A long weekend calls for an extra short story! This week’s comes from David Jauss. Take a moment to appreciate the people you love this weekend. We’ll see you again in September.
What They Didn’t Notice
When Frank stepped out of the doctor’s office, he didn’t notice the sky. If he had been sixty years younger, perhaps he would have noticed that one of the clouds scudding up from the southwest looked like an enormous white horse. Its long neck was outstretched, as if straining toward a finish line, but it had no legs. Still, its mane and tail were flying.
Nor did he notice the ground. The soil in the flowerbeds that flanked the sidewalk was unnaturally black for this part of the country—imported, no doubt, from some northern state. Had he noticed the dirt, he might have thought about the clay that lay beneath it, damp and tinged with red, as if so many animals had died here for so many centuries that their blood could not be completely rained away.
In a nearby tulip poplar, a gray-green bird with a yellow breast sang over and over a deep-throated song, fracturing its melody each time with four or five abrupt, awkward pauses, but Frank did not see or hear it. If it had been another day, or another place, he probably would have noticed the mask around its eyes—like a raccoon’s, only yellow—and recognized the bird as a yellow-throated vireo. Though he’d been an ardent birdwatcher since the year before he retired, it was a species he had never seen before, one he could have added to his Life List. But he did not see it, so it would have to remain on that larger list of things that were part of the world’s life but not his own.
And when he reached the parking lot, he didn’t notice how long he stood there beside his car, holding the key in his hand. He did not notice his hand either, how it looked like his father’s—liver-spotted, the knuckles gnarled with arthritis. It had been thirty years since he’d seen his father’s hands, crossed upon the black lapels of his last suit. If he had noticed, perhaps his hand would have started to tremble. But it didn’t. It was still, like a small animal that freezes where it stands, hoping it hasn’t been seen.
He stood there for nearly two minutes, a full minute longer than it took for the doctor to change his life.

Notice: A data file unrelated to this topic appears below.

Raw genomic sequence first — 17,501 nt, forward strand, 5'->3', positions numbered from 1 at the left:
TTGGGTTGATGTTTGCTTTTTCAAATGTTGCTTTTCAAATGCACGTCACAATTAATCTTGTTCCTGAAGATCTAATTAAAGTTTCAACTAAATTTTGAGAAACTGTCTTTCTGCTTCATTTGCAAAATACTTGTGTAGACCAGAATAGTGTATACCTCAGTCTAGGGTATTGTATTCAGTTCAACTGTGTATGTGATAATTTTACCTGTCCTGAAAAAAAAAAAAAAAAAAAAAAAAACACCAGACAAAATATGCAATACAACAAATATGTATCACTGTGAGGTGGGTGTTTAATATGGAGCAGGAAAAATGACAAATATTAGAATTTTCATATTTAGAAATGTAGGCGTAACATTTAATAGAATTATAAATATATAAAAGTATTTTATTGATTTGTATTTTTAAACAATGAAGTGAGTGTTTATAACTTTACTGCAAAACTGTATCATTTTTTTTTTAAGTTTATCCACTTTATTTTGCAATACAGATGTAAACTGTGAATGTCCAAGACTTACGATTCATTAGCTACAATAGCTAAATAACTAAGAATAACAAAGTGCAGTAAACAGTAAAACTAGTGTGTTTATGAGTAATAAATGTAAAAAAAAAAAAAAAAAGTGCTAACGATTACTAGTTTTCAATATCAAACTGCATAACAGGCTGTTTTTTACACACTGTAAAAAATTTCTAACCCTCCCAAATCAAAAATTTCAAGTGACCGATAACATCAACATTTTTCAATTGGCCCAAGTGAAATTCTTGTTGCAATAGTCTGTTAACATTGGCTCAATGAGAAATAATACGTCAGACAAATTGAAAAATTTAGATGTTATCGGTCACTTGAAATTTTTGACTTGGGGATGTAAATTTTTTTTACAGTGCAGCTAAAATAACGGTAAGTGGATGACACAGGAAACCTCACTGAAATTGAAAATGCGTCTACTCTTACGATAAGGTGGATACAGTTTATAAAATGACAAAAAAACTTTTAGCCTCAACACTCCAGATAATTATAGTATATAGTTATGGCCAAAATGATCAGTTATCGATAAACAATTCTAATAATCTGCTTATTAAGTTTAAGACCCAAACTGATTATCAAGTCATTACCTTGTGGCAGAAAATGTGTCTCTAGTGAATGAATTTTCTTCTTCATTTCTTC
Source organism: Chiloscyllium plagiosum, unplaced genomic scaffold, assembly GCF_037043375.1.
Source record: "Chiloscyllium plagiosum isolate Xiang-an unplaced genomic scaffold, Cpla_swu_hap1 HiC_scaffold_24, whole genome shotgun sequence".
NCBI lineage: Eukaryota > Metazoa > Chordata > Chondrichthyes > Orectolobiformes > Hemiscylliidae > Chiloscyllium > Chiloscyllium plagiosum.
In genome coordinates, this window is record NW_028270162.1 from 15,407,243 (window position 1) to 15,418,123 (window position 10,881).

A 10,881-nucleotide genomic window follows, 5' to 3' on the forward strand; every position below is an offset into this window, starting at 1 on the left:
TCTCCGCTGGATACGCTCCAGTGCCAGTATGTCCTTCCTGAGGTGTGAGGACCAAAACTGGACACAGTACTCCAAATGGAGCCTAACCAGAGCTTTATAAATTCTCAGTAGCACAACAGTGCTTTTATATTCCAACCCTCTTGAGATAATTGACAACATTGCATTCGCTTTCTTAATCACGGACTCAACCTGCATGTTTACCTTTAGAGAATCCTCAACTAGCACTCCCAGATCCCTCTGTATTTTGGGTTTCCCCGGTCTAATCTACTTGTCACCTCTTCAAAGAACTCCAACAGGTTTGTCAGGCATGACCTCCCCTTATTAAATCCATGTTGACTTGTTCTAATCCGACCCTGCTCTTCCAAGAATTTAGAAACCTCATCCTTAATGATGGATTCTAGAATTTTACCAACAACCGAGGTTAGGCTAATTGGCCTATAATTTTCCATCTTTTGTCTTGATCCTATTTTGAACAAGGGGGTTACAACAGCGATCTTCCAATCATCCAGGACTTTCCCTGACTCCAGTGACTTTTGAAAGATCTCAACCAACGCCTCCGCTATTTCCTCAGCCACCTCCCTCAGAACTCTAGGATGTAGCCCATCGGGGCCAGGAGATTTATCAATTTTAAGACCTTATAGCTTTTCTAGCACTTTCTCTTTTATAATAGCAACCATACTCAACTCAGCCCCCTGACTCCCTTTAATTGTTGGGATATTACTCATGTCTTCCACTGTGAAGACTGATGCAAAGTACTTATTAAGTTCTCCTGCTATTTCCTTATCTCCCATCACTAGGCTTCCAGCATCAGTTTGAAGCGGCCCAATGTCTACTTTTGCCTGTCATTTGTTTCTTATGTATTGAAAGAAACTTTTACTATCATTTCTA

When Frank left the house that morning, Ellie didn’t notice how his voice quavered when he told her he was going to meet a couple of his friends for coffee.
And when he came home, she did not notice how quietly he closed the door, as if he didn’t want to wake someone who was sleeping.
The doctor did not notice:
(1) The way the carotid artery in Frank’s throat pulsed while
he listened to the biopsy results.
(2) The squeak of his nurse’s shoes as she walked past the
(3) The way he kept clearing his throat, as if hinting that Frank
should say something now, anything, whatever he was
thinking or feeling.
(4) The fact that he nodded as he spoke, as if he were secretly
agreeing with Frank’s silence.
(5) The fact that he kept repeating the word options.
(6) A bird’s song outside the window.
(7) The telephone ringing at the nurse’s station and Loretta’s
bored voice saying, “I’m sorry, he’s with a patient right now.”
(8) His hand lightly shaking Frank’s shoulder, as if to wake him.
(9) The coppery taste of fear on the back of his tongue.
The vireo did not notice the man passing below him on the sidewalk. It was also unaware of the obsessive repetition of its song, or even of the fact that it was singing. Least of all was it aware that this day could be unlike any other, or even that there were such things as days, as time, as death.
That night, after they made love for the first time in weeks, Ellie did not notice Frank sobbing silently. And when, finally, his voice shaking, he told her what the doctor had said, she was not aware that the fingers of her left hand curled up slowly, like an animal dying, while her right hand stroked the back of his neck, the stubble left there by the barber.
After he told her, Frank looked at his wife’s face in the dim light the moon cast through their window, but he did not see it, not really. He was seeing her face as it was forty-five years before, when they first met, and he was wondering where that young girl had gone, and where he had gone, the young man he was then, tall and thin and so strong from lifting hay bales that she couldn’t stop touching his arms, his shoulders. Because he was thinking these thoughts, he did not notice the anger that tinged her voice when she asked him why he hadn’t told her about his symptoms or his trips to the doctor. Nor did he dare notice that he was angry too, offended even, that she would go on living without him.
By the time first Frank and then Ellie finally fell asleep, the vireo had been sleeping for hours, its feathers fluffed against the cold and its head tucked under its wing. Torn clouds were streaking overhead, scarring the moon, and a wind was stirring the leaves that surrounded its nest, but the bird was oblivious. It noticed nothing, nothing at all. And in the morning, when it would wake, it would begin to live once again the one day of its life, singing its beautiful, broken song.